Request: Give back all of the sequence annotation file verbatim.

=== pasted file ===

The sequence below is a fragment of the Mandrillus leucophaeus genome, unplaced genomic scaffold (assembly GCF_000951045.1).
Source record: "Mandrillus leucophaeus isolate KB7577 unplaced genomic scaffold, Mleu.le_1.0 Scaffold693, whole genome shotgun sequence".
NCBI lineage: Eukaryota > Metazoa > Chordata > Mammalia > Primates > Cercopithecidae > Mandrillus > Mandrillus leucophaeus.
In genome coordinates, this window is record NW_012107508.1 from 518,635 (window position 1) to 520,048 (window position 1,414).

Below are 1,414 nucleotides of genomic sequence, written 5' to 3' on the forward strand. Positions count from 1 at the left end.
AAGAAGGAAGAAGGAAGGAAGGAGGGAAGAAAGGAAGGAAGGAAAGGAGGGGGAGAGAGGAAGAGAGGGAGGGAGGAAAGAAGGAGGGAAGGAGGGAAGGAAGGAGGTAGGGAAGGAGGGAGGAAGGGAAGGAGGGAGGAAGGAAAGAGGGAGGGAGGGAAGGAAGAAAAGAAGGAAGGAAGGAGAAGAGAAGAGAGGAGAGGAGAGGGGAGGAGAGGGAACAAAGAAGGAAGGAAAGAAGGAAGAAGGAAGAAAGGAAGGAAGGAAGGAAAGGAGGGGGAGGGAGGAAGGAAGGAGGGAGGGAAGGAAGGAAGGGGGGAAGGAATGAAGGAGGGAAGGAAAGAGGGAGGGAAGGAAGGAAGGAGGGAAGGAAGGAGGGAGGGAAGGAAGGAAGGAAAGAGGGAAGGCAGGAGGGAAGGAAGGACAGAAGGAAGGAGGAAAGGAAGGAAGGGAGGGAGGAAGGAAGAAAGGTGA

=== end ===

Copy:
The sequence below is a fragment of the Mandrillus leucophaeus genome, unplaced genomic scaffold (assembly GCF_000951045.1).
Source record: "Mandrillus leucophaeus isolate KB7577 unplaced genomic scaffold, Mleu.le_1.0 Scaffold693, whole genome shotgun sequence".
NCBI lineage: Eukaryota > Metazoa > Chordata > Mammalia > Primates > Cercopithecidae > Mandrillus > Mandrillus leucophaeus.
In genome coordinates, this window is record NW_012107508.1 from 518,635 (window position 1) to 520,048 (window position 1,414).

Below are 1,414 nucleotides of genomic sequence, written 5' to 3' on the forward strand. Positions count from 1 at the left end.
AAGAAGGAAGAAGGAAGGAAGGAGGGAAGAAAGGAAGGAAGGAAAGGAGGGGGAGAGAGGAAGAGAGGGAGGGAGGAAAGAAGGAGGGAAGGAGGGAAGGAAGGAGGTAGGGAAGGAGGGAGGAAGGGAAGGAGGGAGGAAGGAAAGAGGGAGGGAGGGAAGGAAGAAAAGAAGGAAGGAAGGAGAAGAGAAGAGAGGAGAGGAGAGGGGAGGAGAGGGAACAAAGAAGGAAGGAAAGAAGGAAGAAGGAAGAAAGGAAGGAAGGAAGGAAAGGAGGGGGAGGGAGGAAGGAAGGAGGGAGGGAAGGAAGGAAGGGGGGAAGGAATGAAGGAGGGAAGGAAAGAGGGAGGGAAGGAAGGAAGGAGGGAAGGAAGGAGGGAGGGAAGGAAGGAAGGAAAGAGGGAAGGCAGGAGGGAAGGAAGGACAGAAGGAAGGAGGAAAGGAAGGAAGGGAGGGAGGAAGGAAGAAAGGTGA